Especially troubling is his identification of "moral worth" as a quality which should be rewarded in an ideal meritocracy. While this opinion makes intuitive sense, its implementation as a criterion for selecting outstanding individuals would be much more discriminatory than the use of intelligence tests. For all of its inadequacies, the SAT does not attempt to test opinions. Any selection based on "morals," on the other hand, would reward those who agree with those in power about what is and is not "morally good." Suddenly, anyone who is pro-choice or pro-life, a fundamentalist or an atheist, could be excluded--an unacceptable obstruction of our country's freedom of speech and of thought. 

Lemann's argument, to be fair, is not that Americans should be judged by character in college admissions, but rather that college admissions should not be the defining test in a person's life. But here, again, he runs into problems. If, as Lemann suggests, we take the extreme view that people should always be judged by performance rather than potential, we must provide everyone with precisely the same opportunity to perform. But providing everyone in the nation with exactly the same education would be a disservice both to those who would benefit from more rigorous academic training and to those who would be best served by vocational training or the opportunity to explore more creative educational alternatives. Different people reach their full potential in different environments. Not everyone would be happy taking courses at Harvard. The environments that people choose for themselves, ideally, should have equal social standing. To believe that they will any 
time soon is probably naive, but by trying to fit everyone into the same mold, we would only reduce the chances that each individual will find an appropriate educational environment. 

A less extreme statement of the principle that performance should be valued over potential is sound, but Lemann's statement that this principle is blatantly violated in today's America is not entirely convincing. Certainly, higher education is strongly linked to money and power and an impressive college credential carries weight. But Americans rarely work at the same job their entire lives these days. Our entire lives are tests, and to whatever end, the college-educated workforce is a driven population.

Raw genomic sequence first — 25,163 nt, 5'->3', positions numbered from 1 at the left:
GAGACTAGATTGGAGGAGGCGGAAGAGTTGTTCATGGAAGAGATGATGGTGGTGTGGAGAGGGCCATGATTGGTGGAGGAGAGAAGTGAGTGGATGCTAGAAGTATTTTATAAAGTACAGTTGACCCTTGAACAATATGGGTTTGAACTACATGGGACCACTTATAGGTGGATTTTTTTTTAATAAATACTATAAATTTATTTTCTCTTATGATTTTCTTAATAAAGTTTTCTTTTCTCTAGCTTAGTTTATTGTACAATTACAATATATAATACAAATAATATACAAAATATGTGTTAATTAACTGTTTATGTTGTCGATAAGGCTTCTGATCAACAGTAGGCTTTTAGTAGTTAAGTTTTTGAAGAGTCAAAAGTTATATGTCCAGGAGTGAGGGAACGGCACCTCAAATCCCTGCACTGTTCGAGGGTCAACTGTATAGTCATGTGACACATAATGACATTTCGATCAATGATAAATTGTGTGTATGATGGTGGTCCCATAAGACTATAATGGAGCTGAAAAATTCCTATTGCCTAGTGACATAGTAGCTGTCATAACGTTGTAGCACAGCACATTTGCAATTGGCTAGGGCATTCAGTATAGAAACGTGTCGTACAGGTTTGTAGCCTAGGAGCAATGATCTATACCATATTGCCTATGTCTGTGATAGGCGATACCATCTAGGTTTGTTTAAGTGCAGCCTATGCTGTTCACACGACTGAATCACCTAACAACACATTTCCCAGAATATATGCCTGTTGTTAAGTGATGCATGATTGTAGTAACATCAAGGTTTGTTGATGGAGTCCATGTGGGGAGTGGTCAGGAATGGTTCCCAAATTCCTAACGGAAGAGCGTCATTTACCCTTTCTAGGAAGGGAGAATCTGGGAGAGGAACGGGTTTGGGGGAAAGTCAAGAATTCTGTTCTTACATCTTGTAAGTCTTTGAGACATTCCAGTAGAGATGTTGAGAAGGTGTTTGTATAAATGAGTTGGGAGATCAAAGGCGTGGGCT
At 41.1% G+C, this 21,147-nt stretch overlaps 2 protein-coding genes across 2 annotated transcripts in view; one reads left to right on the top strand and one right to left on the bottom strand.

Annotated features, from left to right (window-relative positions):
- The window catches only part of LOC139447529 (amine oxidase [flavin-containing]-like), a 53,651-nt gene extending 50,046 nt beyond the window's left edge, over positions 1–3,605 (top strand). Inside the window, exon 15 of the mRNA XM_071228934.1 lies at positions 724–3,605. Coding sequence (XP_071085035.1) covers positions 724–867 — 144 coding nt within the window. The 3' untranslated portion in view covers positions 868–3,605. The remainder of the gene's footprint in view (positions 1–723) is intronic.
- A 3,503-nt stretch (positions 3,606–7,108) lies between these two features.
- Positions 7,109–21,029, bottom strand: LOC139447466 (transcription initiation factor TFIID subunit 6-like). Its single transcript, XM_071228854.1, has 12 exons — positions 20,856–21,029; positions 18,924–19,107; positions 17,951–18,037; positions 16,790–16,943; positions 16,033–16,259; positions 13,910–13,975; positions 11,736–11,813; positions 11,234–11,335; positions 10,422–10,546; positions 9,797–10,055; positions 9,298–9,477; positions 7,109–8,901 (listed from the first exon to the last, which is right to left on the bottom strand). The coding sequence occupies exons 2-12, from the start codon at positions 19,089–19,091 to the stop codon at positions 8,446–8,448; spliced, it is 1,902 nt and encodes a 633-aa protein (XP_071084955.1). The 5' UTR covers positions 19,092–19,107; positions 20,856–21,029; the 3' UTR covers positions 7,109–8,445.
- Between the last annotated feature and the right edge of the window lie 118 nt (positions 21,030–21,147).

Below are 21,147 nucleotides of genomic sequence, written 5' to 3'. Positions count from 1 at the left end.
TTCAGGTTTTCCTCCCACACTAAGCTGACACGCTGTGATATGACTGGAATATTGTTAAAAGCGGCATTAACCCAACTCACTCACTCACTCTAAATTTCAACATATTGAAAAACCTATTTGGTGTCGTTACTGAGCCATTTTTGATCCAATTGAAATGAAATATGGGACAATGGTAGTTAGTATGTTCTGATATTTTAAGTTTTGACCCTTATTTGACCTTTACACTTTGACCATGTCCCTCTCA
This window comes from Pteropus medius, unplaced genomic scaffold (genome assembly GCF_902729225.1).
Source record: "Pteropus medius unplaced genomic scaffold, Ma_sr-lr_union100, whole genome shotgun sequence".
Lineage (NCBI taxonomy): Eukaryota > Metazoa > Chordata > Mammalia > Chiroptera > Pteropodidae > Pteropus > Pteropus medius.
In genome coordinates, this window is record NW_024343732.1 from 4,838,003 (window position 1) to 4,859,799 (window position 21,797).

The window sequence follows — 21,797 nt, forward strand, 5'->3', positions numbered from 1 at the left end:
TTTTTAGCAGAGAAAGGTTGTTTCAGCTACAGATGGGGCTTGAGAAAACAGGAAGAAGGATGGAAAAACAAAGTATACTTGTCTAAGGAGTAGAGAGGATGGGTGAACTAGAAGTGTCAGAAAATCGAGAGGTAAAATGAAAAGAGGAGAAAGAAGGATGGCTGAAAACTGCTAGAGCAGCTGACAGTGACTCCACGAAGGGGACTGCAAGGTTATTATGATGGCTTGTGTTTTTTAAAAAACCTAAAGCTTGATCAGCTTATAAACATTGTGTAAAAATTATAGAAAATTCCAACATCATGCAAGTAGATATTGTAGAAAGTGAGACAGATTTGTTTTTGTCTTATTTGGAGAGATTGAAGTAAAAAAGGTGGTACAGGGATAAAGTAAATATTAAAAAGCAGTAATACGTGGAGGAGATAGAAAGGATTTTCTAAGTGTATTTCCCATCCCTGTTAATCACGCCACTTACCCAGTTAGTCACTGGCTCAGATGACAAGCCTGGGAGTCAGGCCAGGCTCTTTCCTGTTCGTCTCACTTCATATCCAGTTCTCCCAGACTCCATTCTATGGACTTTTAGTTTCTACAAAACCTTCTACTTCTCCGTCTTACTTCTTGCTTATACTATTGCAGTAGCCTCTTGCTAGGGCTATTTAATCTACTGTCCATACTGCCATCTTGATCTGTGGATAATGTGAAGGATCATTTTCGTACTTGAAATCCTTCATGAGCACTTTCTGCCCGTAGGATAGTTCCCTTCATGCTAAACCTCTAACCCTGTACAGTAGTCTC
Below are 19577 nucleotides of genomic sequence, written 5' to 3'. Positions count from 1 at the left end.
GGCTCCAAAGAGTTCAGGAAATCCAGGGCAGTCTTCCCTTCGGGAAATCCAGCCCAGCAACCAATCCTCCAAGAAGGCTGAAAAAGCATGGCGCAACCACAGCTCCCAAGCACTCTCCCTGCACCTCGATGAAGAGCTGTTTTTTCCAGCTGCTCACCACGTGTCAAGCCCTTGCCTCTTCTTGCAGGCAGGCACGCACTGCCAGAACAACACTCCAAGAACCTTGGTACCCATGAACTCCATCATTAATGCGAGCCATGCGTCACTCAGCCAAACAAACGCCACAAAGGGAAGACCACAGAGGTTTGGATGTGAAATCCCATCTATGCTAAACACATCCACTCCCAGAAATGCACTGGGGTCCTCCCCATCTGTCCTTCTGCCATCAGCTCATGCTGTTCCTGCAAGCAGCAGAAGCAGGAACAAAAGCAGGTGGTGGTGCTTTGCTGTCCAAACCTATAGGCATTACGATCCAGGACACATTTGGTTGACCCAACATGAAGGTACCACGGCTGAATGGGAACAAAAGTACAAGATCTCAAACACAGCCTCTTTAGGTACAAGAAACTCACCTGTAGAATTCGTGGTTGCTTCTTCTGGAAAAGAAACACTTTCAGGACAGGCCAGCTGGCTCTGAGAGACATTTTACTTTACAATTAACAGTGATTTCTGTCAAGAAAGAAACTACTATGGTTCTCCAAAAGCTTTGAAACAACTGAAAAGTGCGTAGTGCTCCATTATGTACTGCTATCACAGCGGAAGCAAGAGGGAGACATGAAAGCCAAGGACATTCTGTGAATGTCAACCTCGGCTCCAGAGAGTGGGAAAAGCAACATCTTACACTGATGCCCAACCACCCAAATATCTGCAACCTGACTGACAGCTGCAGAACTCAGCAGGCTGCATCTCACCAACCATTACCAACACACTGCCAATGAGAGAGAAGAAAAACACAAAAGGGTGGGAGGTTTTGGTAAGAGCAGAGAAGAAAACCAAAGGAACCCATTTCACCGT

To support his ideal of a "true" American meritocracy, Lemann calls for a change to content-based college admissions exams. These tests would emphasize mastery of a nationally-established curriculum instead of "learning tricks to outwit multiple-choice aptitude exams." If he feels that this system would be less likely to discriminate against students in poorly run schools and less likely to be twisted by test preparation courses available to the rich, he is truly naive. The SATs are certainly not uncoachable, as ETS once claimed, but they are less dependent upon coaching than tests about subjects in history and chemistry. 

Nicholas Lemann wants educational opportunity for everyone. He wants less emphasis on the "right" colleges and less hysteria about and dependency on standardized testing. He wants a society in which achievement need not be academic or youthful to be rewarded. In short, he wants students who are learning rather than earning grades. I absolutely agree. But in trying to reach these goals, he advocates a system at once even more divisive based on educational background and even less adept at providing young Americans with the opportunity to work hard and reach their potential later in life. In any case, The Big Test is an interesting contribution to a discussion about America's educational philosophy that probably deserves more of our active thought and attention. 


By RUTH A. MURRAY